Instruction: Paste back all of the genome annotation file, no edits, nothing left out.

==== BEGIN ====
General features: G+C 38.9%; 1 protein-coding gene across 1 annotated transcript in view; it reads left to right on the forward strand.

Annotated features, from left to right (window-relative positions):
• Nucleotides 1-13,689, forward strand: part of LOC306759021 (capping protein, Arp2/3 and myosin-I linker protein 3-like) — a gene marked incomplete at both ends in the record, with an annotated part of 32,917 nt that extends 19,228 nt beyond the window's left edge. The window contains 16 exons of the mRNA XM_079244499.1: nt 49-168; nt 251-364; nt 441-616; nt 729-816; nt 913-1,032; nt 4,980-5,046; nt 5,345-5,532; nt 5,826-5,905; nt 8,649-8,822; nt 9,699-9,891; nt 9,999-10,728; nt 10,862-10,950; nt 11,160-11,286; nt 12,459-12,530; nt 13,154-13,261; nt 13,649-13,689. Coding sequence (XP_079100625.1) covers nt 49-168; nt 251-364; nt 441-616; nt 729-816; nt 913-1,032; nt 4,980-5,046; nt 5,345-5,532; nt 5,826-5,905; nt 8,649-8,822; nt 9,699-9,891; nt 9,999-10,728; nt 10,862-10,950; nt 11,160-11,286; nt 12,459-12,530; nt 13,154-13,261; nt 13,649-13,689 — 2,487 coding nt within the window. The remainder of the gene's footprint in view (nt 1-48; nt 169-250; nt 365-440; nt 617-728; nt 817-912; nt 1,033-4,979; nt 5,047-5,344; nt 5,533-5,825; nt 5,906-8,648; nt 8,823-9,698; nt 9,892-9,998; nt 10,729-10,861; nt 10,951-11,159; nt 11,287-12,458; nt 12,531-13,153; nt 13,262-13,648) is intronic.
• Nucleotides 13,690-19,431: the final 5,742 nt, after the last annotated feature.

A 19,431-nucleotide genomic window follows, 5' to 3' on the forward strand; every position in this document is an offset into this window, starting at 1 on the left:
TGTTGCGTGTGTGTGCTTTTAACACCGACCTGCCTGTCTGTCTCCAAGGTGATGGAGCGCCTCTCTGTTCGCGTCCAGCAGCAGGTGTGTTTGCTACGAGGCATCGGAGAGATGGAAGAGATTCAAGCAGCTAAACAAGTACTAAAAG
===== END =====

General features: G+C 38.9%; 1 protein-coding gene across 1 annotated transcript in view; it reads left to right on the forward strand.

Annotated features, from left to right (window-relative positions):
• Nucleotides 1-13,689, forward strand: part of LOC306759021 (capping protein, Arp2/3 and myosin-I linker protein 3-like) — a gene marked incomplete at both ends in the record, with an annotated part of 32,917 nt that extends 19,228 nt beyond the window's left edge. The window contains 16 exons of the mRNA XM_079244499.1: nt 49-168; nt 251-364; nt 441-616; nt 729-816; nt 913-1,032; nt 4,980-5,046; nt 5,345-5,532; nt 5,826-5,905; nt 8,649-8,822; nt 9,699-9,891; nt 9,999-10,728; nt 10,862-10,950; nt 11,160-11,286; nt 12,459-12,530; nt 13,154-13,261; nt 13,649-13,689. Coding sequence (XP_079100625.1) covers nt 49-168; nt 251-364; nt 441-616; nt 729-816; nt 913-1,032; nt 4,980-5,046; nt 5,345-5,532; nt 5,826-5,905; nt 8,649-8,822; nt 9,699-9,891; nt 9,999-10,728; nt 10,862-10,950; nt 11,160-11,286; nt 12,459-12,530; nt 13,154-13,261; nt 13,649-13,689 — 2,487 coding nt within the window. The remainder of the gene's footprint in view (nt 1-48; nt 169-250; nt 365-440; nt 617-728; nt 817-912; nt 1,033-4,979; nt 5,047-5,344; nt 5,533-5,825; nt 5,906-8,648; nt 8,823-9,698; nt 9,892-9,998; nt 10,729-10,861; nt 10,951-11,159; nt 11,287-12,458; nt 12,531-13,153; nt 13,262-13,648) is intronic.
• Nucleotides 13,690-19,431: the final 5,742 nt, after the last annotated feature.

A 19,431-nucleotide genomic window follows, 5' to 3' on the forward strand; every position in this document is an offset into this window, starting at 1 on the left:
TGTTGCGTGTGTGTGCTTTTAACACCGACCTGCCTGTCTGTCTCCAAGGTGATGGAGCGCCTCTCTGTTCGCGTCCAGCAGCAGGTGTGTTTGCTACGAGGCATCGGAGAGATGGAAGAGATTCAAGCAGCTAAACAAGTACTAAAAG